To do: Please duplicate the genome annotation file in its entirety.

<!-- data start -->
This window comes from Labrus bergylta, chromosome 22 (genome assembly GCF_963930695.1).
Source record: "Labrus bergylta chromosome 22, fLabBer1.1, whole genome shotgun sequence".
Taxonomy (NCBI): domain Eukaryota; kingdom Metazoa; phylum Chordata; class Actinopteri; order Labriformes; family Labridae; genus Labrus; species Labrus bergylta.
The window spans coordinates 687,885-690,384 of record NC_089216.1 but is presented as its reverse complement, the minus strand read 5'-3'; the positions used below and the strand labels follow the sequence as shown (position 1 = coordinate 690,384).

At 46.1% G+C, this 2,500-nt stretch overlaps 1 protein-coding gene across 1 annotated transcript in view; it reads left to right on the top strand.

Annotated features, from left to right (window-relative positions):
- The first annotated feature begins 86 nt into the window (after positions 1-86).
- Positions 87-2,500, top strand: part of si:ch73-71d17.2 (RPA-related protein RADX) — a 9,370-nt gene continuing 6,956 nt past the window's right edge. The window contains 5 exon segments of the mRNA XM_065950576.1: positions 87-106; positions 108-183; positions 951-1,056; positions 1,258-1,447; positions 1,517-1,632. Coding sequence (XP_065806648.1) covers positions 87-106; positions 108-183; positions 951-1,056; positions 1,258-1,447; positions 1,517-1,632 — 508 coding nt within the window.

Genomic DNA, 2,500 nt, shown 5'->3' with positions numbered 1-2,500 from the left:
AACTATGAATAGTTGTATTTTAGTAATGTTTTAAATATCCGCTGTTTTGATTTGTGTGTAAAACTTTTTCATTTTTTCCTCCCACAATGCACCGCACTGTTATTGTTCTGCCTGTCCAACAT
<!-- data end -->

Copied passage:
This window comes from Labrus bergylta, chromosome 22 (genome assembly GCF_963930695.1).
Source record: "Labrus bergylta chromosome 22, fLabBer1.1, whole genome shotgun sequence".
Taxonomy (NCBI): domain Eukaryota; kingdom Metazoa; phylum Chordata; class Actinopteri; order Labriformes; family Labridae; genus Labrus; species Labrus bergylta.
The window spans coordinates 687,885-690,384 of record NC_089216.1 but is presented as its reverse complement, the minus strand read 5'-3'; the positions used below and the strand labels follow the sequence as shown (position 1 = coordinate 690,384).

At 46.1% G+C, this 2,500-nt stretch overlaps 1 protein-coding gene across 1 annotated transcript in view; it reads left to right on the top strand.

Annotated features, from left to right (window-relative positions):
- The first annotated feature begins 86 nt into the window (after positions 1-86).
- Positions 87-2,500, top strand: part of si:ch73-71d17.2 (RPA-related protein RADX) — a 9,370-nt gene continuing 6,956 nt past the window's right edge. The window contains 5 exon segments of the mRNA XM_065950576.1: positions 87-106; positions 108-183; positions 951-1,056; positions 1,258-1,447; positions 1,517-1,632. Coding sequence (XP_065806648.1) covers positions 87-106; positions 108-183; positions 951-1,056; positions 1,258-1,447; positions 1,517-1,632 — 508 coding nt within the window.

Genomic DNA, 2,500 nt, shown 5'->3' with positions numbered 1-2,500 from the left:
AACTATGAATAGTTGTATTTTAGTAATGTTTTAAATATCCGCTGTTTTGATTTGTGTGTAAAACTTTTTCATTTTTTCCTCCCACAATGCACCGCACTGTTATTGTTCTGCCTGTCCAACAT